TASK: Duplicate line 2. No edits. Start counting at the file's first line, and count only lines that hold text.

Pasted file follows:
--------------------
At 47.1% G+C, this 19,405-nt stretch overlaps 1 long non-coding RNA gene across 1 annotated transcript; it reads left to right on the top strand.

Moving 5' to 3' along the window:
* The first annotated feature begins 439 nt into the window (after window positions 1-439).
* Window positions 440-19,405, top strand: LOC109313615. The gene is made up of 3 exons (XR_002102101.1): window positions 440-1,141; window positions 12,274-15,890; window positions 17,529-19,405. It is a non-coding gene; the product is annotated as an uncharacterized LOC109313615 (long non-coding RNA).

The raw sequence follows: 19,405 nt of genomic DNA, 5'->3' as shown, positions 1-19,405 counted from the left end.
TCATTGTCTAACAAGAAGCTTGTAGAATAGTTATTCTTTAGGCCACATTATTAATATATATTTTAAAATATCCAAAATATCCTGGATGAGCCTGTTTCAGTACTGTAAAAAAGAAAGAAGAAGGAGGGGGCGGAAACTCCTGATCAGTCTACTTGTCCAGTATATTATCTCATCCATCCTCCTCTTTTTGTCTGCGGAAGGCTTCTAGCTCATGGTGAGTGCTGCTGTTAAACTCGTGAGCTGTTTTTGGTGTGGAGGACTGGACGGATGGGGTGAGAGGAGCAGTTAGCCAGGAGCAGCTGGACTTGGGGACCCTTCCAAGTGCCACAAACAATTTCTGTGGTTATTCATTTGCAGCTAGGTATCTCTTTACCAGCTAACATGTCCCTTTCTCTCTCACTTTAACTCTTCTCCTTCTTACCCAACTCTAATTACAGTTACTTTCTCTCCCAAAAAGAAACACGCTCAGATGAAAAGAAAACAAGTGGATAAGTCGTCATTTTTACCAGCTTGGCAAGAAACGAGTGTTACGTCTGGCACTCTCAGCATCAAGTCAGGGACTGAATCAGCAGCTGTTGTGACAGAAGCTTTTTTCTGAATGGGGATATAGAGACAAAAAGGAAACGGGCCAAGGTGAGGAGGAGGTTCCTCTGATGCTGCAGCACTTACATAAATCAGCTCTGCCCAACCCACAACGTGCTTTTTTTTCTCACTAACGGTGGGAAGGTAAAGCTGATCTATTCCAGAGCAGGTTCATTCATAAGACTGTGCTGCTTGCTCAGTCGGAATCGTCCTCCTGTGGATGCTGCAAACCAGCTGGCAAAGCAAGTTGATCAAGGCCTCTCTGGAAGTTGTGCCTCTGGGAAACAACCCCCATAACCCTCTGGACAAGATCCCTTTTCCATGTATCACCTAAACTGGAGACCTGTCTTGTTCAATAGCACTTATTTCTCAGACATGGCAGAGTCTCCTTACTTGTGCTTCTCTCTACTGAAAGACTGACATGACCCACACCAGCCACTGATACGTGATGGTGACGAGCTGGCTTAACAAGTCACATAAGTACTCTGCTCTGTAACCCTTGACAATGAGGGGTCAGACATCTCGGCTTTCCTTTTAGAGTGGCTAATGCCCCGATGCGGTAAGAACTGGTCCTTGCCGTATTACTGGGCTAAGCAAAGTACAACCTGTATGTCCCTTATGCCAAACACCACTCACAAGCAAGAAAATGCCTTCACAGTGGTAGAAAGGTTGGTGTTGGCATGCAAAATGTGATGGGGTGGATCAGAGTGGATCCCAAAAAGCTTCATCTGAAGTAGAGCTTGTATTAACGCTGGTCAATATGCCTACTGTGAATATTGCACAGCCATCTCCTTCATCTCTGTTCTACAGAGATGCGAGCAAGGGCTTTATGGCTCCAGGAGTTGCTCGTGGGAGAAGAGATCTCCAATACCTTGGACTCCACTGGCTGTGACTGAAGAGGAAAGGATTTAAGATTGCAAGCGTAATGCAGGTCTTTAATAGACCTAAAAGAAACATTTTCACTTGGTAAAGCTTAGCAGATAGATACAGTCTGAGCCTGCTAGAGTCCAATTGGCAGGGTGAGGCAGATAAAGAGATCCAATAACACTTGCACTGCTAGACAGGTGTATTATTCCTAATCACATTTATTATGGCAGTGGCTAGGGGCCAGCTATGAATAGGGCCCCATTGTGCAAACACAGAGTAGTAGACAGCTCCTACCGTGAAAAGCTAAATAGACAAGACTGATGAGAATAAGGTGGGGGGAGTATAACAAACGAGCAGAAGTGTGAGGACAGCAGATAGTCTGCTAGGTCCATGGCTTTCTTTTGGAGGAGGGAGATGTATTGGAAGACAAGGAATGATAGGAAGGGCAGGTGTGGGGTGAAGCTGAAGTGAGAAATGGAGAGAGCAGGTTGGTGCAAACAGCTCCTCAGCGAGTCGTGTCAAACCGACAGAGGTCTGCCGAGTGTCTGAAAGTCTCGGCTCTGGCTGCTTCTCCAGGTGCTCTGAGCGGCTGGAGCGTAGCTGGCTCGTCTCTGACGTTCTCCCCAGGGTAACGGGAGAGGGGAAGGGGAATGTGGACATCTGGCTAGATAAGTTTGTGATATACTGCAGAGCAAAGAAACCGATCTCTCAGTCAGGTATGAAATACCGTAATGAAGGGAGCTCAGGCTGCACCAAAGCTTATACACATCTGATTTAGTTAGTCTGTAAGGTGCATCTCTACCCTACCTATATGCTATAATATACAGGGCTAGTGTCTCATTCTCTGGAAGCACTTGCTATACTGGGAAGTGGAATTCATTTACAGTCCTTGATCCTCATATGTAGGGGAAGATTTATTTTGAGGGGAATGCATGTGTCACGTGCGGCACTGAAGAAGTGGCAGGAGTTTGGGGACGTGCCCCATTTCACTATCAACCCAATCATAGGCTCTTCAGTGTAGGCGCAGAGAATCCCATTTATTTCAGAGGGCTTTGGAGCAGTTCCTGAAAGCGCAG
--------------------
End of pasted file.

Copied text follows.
Moving 5' to 3' along the window: